We’re taking a break from cooking one more week. Enjoying time with family, simple dinners in, the familiar comfort of meals out in favorite places, quiet walks in our new neighborhood. The photo above was taken on one of those walks on Christmas Eve.
Pilsen is an old Chicago neighborhood just southwest of downtown. It has deep working class roots, dating back to housing built in the mid- to late-1800s, first for Irish and German immigrant workers, then later, Bohemians—mostly Czechoslovakian—brought in to work in factories and lumber mills after the great fire in 1871. In fact, the architectural style of our new old house is called Workers Cottage. The buildings are simply designed, human-scaled and solidly built.
Cities evolve. Neighborhoods evolve. Around World War I, Mexican families began to move into Pilsen. By the 1960s, the neighborhood had become predominantly Mexican. It still is, particularly West Pilsen, where we live. For us, it means great taquerias pretty much in any direction and tamale ladies on street corners, their wares reflecting different regional cuisines.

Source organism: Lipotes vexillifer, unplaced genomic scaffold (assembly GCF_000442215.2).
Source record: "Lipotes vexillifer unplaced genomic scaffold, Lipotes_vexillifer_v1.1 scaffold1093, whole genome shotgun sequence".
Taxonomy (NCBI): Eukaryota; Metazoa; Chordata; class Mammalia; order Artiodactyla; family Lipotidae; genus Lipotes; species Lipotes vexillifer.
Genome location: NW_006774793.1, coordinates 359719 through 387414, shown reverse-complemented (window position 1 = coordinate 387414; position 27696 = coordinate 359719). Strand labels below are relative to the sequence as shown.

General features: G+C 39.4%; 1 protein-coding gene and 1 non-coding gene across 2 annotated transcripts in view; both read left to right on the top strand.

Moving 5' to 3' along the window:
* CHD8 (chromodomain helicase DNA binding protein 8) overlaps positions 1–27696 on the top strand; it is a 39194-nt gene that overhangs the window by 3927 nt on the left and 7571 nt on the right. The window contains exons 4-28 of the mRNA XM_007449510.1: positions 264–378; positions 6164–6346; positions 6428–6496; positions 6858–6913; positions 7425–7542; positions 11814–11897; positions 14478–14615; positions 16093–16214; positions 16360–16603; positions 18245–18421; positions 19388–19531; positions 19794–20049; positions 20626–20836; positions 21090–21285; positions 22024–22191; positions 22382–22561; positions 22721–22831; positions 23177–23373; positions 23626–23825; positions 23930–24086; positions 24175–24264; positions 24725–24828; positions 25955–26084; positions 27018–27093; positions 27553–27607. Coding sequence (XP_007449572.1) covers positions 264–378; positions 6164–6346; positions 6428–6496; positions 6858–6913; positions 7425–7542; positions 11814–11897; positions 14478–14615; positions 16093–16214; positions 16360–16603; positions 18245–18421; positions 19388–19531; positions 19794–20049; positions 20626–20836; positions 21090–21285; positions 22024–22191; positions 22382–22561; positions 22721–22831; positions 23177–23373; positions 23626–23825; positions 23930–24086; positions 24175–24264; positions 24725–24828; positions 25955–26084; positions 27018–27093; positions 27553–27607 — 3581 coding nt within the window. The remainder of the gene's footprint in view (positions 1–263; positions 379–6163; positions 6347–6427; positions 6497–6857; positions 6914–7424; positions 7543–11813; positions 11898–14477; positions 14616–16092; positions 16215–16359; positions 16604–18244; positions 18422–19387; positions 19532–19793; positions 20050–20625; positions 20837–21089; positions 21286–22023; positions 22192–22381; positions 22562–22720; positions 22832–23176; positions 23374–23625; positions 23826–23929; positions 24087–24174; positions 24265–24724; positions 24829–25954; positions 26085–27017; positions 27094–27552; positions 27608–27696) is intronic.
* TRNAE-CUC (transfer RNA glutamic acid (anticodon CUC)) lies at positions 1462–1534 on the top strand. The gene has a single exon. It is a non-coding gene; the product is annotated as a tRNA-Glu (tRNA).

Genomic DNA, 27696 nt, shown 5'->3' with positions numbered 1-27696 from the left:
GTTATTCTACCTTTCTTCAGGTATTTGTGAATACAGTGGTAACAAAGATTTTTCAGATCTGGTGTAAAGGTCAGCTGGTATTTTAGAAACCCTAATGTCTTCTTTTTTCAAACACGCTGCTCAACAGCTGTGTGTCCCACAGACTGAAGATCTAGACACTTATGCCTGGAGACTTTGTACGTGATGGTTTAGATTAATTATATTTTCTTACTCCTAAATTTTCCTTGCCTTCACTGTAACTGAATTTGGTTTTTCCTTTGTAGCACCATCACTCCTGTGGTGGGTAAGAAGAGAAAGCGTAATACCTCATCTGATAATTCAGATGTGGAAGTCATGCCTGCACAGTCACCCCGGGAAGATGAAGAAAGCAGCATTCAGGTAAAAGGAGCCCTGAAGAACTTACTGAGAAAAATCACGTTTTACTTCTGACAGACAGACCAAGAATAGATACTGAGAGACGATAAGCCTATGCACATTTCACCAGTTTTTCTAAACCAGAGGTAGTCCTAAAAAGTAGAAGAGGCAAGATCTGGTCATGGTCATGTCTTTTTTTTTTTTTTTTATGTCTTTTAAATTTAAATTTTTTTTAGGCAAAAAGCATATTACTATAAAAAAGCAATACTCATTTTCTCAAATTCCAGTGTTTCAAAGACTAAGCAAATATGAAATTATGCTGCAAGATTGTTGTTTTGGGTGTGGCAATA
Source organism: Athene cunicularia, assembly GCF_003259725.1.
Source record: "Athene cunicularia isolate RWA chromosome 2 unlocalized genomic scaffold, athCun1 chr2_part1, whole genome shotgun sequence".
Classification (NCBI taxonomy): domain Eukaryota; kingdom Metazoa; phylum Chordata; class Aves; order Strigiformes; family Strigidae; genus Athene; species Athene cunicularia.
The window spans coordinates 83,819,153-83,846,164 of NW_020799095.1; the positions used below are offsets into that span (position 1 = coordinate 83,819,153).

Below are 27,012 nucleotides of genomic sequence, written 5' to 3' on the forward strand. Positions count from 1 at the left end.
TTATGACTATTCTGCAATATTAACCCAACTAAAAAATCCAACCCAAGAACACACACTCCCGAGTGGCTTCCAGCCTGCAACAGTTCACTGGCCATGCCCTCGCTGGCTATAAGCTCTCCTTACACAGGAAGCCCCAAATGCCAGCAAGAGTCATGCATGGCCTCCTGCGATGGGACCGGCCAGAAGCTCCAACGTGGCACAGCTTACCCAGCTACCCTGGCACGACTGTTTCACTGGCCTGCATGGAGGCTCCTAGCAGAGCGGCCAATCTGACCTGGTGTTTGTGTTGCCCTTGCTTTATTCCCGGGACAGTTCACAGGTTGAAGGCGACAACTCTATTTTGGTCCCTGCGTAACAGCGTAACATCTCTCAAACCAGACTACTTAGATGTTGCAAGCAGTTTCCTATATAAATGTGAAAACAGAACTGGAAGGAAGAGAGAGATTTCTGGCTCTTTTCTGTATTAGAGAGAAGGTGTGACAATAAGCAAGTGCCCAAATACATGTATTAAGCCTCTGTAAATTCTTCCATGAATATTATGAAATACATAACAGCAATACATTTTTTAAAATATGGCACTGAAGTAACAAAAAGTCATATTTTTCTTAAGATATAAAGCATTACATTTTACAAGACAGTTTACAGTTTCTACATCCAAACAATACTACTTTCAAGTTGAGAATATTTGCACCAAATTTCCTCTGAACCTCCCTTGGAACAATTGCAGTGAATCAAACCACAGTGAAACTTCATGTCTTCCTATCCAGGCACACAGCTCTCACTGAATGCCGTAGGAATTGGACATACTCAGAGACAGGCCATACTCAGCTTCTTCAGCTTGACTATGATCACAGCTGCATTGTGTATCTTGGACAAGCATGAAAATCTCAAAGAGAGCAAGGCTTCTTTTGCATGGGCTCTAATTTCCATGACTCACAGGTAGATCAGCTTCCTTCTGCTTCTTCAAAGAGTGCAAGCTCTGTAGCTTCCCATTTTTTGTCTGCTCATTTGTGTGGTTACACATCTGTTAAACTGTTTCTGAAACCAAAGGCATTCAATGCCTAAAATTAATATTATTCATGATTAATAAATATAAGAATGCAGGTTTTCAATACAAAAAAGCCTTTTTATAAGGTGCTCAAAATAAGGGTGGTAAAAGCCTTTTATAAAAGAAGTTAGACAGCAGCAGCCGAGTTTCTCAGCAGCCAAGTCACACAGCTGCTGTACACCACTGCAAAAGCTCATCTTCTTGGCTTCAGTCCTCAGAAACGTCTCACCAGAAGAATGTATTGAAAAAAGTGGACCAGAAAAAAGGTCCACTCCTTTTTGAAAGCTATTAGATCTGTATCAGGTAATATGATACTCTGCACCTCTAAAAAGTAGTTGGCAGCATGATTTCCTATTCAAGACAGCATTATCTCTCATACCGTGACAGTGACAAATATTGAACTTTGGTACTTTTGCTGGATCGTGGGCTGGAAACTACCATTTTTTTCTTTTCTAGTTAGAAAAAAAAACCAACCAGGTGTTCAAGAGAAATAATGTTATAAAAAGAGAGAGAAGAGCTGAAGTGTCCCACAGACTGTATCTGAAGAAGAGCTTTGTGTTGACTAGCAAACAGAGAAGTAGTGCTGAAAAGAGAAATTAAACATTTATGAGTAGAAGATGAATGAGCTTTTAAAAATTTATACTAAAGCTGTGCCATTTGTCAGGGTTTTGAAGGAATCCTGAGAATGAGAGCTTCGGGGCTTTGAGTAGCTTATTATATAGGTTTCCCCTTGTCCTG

More important, though, it means warm, welcoming neighbors, ready to help shovel snow, lend an extension cord or just smile and say “good morning.” Working class families sitting on their front porches watching their kids play on the broad sidewalks in the evening. Parents walking their kids to school in the morning.
As much as we love our new old house, we love our neighborhood and our neighbors even more. To Marion and me, this feels comfortingly like our own childhoods. To us, this is how America works best. We can’t help but worry about what lies ahead for our neighbors—and for us. But we also have to hope for—and work for—making our country work for all of us.
See you next week (next year!) with a new recipe.